The central safe-cracking scene is an absolute barn-burner of nervous energy, and also one of the most effective applications of the film’s unflinching cinematography – but the film is also able to find some pathos in its characters, and it was quite nice to see Campbell playing a role straight, rather than somewhat winking through his performance. I wouldn’t call it a truly “great” film, but it was quick, interesting, and entertaining, which is more than enough for me.
Next up, we screened the Last Film of the Pre-Pandemic, which by some quirk of fate turned out to be Sonic the Hedgehog. I have no childhood nostalgia for Sonic (I was a Nintendo kid), and frankly just find the character kind of annoying, so my expectations were pretty muted going into this one. But Sonic the Hedgehog actually managed to win me over, and at this point I’m genuinely looking forward to the second one.
The film actually rehabilitated more than just Sonic, for me at least. I’ve generally found Ben Schwartz as best “tolerable” and more often “actively obnoxious,” so it was a surprise to hear him voicing Sonic with such a carefully balanced tone. They presumably cast Schwartz for Sonic because Schwartz tends to specialize in that kind of smarmy comedy Sonic is known for – but while Sonic has plenty of one-liners in this film, his genuine child-like enthusiasm and vulnerability also came through clearly. Along with a script that tried its best to be Cute But Not Too Cute, Schwartz managed to not just make me like Sonic, but also reconsider my conception of his talent in general.
Schwartz wasn’t the only one looking unusually good here. I generally haven’t seen much out of James Marsden aside from “stoicism,” based on his performances in Westworld and the X-Men films. But here, he develops a genuinely charming rapport with Sonic, making the often perfunctory “human companion to a franchise character” role into one of the highlights of the film. Considering how utterly fatigued I am with Chris Pratt playing Chris Pratt in everything, I wouldn’t mind Marsden claiming some of those comic-adventure leading roles in the future.
Of course, there was one element of Sonic I was sure I’d love, and Jim Carrey didn’t disappoint. Carrey throws himself into the role of Robotnik with all the ferocious, brittle self-love he can muster, painting a delightful portrait of a manchild with an enormous chip on his shoulder. It always feels like a shame to me that, after starring in the terrific The Truman Show and all-time classic Eternal Sunshine, his dramatic film career kinda petered out. With Eggman, he brings both precise physical comedy and a real wounded-animal intensity to a role that demands both. He’s fun, the other leads are fun, the script is solid, the film’s a fine time. It’s nice to have arrived at an era where videogame adaptations are made with some genuine love for the material!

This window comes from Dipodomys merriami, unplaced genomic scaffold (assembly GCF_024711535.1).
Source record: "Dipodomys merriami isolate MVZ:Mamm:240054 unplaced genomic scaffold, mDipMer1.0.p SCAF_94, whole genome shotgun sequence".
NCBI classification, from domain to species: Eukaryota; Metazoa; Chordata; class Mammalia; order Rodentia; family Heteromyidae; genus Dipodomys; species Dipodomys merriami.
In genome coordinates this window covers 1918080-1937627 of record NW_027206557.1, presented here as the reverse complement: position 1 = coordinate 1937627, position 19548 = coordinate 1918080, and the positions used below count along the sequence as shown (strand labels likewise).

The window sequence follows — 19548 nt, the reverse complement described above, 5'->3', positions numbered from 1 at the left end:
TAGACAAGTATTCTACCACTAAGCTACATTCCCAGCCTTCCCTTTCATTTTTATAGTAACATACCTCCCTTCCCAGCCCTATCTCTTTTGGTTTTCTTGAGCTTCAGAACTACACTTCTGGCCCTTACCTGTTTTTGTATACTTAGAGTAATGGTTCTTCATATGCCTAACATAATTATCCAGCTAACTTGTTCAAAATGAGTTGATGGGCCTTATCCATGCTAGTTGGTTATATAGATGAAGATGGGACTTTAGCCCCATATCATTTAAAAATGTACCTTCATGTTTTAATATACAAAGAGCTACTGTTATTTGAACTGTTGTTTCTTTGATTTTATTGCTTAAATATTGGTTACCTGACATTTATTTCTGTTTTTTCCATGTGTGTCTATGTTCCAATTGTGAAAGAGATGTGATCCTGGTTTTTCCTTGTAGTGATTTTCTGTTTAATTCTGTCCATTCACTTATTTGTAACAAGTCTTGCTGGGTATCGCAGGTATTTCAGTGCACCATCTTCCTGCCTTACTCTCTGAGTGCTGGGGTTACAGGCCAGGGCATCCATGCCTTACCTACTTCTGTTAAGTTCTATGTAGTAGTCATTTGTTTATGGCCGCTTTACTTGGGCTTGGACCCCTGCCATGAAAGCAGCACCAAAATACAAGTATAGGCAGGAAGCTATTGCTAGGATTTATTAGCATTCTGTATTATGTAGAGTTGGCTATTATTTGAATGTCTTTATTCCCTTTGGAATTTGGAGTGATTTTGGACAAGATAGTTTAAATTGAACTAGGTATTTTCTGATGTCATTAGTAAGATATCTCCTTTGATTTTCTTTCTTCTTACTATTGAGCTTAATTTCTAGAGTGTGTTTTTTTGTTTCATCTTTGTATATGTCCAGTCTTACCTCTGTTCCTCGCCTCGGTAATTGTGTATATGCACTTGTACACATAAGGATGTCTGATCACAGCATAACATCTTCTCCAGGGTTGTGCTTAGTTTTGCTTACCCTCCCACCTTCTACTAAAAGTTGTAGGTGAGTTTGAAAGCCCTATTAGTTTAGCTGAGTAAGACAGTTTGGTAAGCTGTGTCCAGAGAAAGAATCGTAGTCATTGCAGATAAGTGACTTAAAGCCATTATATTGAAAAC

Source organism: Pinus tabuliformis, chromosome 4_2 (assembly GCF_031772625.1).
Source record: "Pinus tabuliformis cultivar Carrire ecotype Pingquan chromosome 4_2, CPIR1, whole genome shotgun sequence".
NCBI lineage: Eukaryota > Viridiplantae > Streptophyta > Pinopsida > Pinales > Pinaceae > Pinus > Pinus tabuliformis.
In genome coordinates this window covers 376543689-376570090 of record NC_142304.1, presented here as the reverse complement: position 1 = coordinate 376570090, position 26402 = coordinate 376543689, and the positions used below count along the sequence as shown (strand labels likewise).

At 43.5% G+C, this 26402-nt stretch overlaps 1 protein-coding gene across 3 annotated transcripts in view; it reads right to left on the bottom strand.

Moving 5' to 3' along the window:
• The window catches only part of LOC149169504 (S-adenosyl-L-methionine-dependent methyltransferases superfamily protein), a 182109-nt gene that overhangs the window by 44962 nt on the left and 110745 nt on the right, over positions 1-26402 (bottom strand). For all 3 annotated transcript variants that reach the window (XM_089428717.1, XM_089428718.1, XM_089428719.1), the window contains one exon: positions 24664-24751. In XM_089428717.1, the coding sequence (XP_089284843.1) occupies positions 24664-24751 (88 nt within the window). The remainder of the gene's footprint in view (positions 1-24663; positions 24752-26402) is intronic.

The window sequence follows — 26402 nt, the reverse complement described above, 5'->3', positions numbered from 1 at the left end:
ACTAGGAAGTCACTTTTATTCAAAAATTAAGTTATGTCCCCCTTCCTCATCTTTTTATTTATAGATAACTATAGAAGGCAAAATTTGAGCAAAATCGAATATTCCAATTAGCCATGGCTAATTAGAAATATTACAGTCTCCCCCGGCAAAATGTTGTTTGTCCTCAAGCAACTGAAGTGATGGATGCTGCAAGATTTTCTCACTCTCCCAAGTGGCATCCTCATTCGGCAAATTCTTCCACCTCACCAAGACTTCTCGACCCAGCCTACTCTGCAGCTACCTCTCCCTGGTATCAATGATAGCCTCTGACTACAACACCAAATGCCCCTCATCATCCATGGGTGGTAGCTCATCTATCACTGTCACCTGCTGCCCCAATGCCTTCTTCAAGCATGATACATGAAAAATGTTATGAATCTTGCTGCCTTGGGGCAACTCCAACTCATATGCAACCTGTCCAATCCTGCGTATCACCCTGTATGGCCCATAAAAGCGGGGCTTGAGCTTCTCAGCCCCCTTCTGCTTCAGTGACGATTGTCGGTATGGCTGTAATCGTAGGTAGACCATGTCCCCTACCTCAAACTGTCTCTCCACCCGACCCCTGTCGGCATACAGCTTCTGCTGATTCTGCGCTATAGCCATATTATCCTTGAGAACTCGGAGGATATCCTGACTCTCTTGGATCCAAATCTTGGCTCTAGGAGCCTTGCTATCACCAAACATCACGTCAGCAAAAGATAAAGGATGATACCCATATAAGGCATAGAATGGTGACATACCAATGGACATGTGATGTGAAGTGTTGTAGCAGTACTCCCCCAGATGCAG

Lastly, we watched the third installment in J.J. Abram’s vaguely connected Cloverfield saga, The Cloverfield Paradox. As a film, Cloverfield Paradox is mostly just a lukewarm PG-13 retread of Event Horizon, centered on a space station that ends up teleporting into another dimension entirely. The crew must band together to make their way home, but they do not belong in this dimension, and so weird shit happens etc etc. There were a couple neat horror ideas (the idea of dimensions “fusing” is taken in some messily literal directions), but the movie overall felt unfocused, lacking in any real highlights, and too beholden to its clear inspirations.
That said, while The Cloverfield Paradox is kinda underwhelming as a film, it’s pretty interesting as the third film in what’s ostensibly a franchise. Rather than following a single group of characters through a series of adventures, each Cloverfield film has instead explored the same overarching catastrophe from a different angle, and also a different subgenre. The first film is a found footage kaiju movie, the second one is a claustrophobic psychological drama set in a fallout shelter, and the third is a scifi thriller. It’s a very unique approach to a “cinematic universe,” and likely only possible because Abrams is essentially an industry unto himself: he can buy up spec scripts, add some Cloverfield embellishments to their initial pitch, and then get them greenlit without too much fuss. While I’m not really a fan of Abrams’ own filmography, it’s quite interesting to see him experimenting with what constitutes a franchise!